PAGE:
@ Mannubai Vs. Smt. Kamla Devi & Ors  INSC 54 (12 January 1996)
K.Ramaswamy, K.G.B. Pattanaik (J)
1996 AIR 1946 1996 SCC (2) 225 JT 1996 (1) 706 1996 SCALE (1)730
O R D
have heard the counsel on both sides. This appeal by special 1eave arises from
the order of the single Judge of the Madhya Pradesh High Court at Jabalpur
Bench dated January 20,
1993 made in M.A.
appellant laid the suit for declaration of prescriptive title to the property
from 1974 in his own right and perfected the title thereto by adverse
also filed an application under Order 39 Rule 1 and 2 CPC seeking temporary
injunction restraining the respondent from interdicting his possession pending
the suit. The trial Court granted the injunction but on appeal it was reversed
by the learned single Judge in the impugned order. The High Court has concluded
that when there is no dispute as regards the incoporeal right in litigation,
the declaratory suit is only a right to the property but not to the right
39 Rules 1 and 2 CPC could be availed of only when the property, the subject
matter thereof, is in danger of being wasted, damaged or otherwise being dealt
with. In a simple suit for declaratory nature without any consequential relief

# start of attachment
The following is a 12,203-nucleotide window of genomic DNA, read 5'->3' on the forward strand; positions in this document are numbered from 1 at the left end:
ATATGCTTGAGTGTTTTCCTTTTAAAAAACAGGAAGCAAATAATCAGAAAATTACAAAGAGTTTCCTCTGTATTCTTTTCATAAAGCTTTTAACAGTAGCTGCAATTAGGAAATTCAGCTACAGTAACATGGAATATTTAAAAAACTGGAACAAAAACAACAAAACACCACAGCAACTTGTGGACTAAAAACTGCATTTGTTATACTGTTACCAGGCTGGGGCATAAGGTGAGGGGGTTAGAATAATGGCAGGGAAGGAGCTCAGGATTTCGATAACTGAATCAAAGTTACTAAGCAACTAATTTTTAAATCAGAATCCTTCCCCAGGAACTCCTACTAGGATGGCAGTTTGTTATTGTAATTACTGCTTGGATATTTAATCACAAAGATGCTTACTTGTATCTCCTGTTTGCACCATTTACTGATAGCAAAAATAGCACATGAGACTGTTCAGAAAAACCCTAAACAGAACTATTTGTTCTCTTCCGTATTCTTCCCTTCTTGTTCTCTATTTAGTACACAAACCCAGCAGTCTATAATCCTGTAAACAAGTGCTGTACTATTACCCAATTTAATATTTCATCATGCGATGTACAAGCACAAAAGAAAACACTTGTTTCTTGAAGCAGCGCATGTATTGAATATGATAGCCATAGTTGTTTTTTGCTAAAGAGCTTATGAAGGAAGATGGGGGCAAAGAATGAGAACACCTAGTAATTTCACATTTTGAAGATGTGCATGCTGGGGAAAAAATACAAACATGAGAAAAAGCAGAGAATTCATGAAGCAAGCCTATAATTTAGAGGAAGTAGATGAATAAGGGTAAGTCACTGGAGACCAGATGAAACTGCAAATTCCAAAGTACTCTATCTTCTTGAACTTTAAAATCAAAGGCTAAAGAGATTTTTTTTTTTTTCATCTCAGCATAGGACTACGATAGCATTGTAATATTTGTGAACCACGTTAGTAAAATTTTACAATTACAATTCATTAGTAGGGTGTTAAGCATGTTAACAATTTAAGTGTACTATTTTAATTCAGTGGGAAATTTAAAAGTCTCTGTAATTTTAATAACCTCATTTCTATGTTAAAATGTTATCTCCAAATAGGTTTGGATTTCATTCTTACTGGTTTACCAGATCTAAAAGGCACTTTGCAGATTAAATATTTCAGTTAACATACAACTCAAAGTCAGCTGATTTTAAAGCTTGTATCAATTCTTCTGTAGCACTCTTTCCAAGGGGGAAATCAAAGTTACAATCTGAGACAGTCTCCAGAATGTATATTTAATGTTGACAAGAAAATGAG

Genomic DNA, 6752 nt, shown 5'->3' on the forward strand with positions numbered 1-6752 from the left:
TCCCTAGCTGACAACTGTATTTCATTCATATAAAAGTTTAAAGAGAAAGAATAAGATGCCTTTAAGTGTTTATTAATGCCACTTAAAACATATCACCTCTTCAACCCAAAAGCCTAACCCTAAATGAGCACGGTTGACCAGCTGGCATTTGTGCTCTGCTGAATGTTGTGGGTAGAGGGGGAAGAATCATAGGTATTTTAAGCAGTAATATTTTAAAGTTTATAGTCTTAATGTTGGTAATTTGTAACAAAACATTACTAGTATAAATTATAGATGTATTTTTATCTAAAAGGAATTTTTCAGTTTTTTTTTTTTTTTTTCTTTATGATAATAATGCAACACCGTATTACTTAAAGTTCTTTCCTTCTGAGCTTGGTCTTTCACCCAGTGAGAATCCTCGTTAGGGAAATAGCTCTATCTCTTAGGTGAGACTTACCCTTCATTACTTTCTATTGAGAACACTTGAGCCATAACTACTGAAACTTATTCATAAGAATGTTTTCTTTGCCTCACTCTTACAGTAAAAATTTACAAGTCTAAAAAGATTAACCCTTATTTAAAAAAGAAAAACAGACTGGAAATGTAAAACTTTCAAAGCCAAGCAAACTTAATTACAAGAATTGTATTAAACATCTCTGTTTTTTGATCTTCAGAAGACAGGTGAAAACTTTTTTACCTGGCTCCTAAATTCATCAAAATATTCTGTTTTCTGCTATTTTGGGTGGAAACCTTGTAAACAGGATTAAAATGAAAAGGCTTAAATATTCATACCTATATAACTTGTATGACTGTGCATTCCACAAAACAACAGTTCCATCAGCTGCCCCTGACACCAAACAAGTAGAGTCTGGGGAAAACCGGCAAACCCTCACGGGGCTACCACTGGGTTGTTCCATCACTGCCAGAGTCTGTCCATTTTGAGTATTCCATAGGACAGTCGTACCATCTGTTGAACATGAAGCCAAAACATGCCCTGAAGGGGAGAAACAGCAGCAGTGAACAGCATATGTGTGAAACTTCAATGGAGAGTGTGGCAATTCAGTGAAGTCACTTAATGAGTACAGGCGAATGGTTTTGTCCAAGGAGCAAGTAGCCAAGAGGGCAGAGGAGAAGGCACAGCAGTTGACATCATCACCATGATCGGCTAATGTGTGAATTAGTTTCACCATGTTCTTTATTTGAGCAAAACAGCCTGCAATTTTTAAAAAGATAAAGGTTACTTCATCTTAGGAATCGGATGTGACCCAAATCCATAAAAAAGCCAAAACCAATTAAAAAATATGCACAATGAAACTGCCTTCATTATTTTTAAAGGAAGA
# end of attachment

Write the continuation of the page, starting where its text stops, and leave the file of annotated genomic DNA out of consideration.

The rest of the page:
there cannot be any dispute as regards the property because the dispute is not
about the property but to the entitlement of the right sought in respect of the
property which itself is directly involved in the suit but not in an
Interlocutory order. Consequently, it was held that the grant of interim
injunction is beyond the jurisdiction of the Court under Order 39 rule 1 and 2.
We are of the view that the view expressed by the High Court is not correct in
law. In a suit for declaration of title simpliciter, the Court has power under
Order 39, Rules 1 and 2 or even in Section 151 to grant ad interim injunction
the appellant is in possession of the property. In view of his apprehension
that there is a threat to his possession, his only remedy wou1d be whether he
will be entitled to the declaration sought for. When he seeks to protect his
possession, if he is otherwise entitled according to law, necessarily the Court
has to consider whether protection is to be given to him pending the suit.
because there is no dispute as regards the corporeal right to the property, it
does not necessarily follow that he is not entitled to avail the remedy under
Order 39, Rules 1 and 2 CPC. Even otherwise also, it is settled law that under
Section 151 CPC, the Court has got inherent power to protect the rights of the
parties pending the suit. Under these circumstances, the view expressed by the
High Court that application itself is not maintainable is clearly illegal and
erroneous. The application under Order 39, Rules 1 and 2 is maintainable.
matter is remitted to the High Court to consider the case on merits and dispose
it of according to law, since the High Court did not consider the case on
quo would continue till the disposal of the appeal in the High Court.
appeal is accordingly allowed. No costs.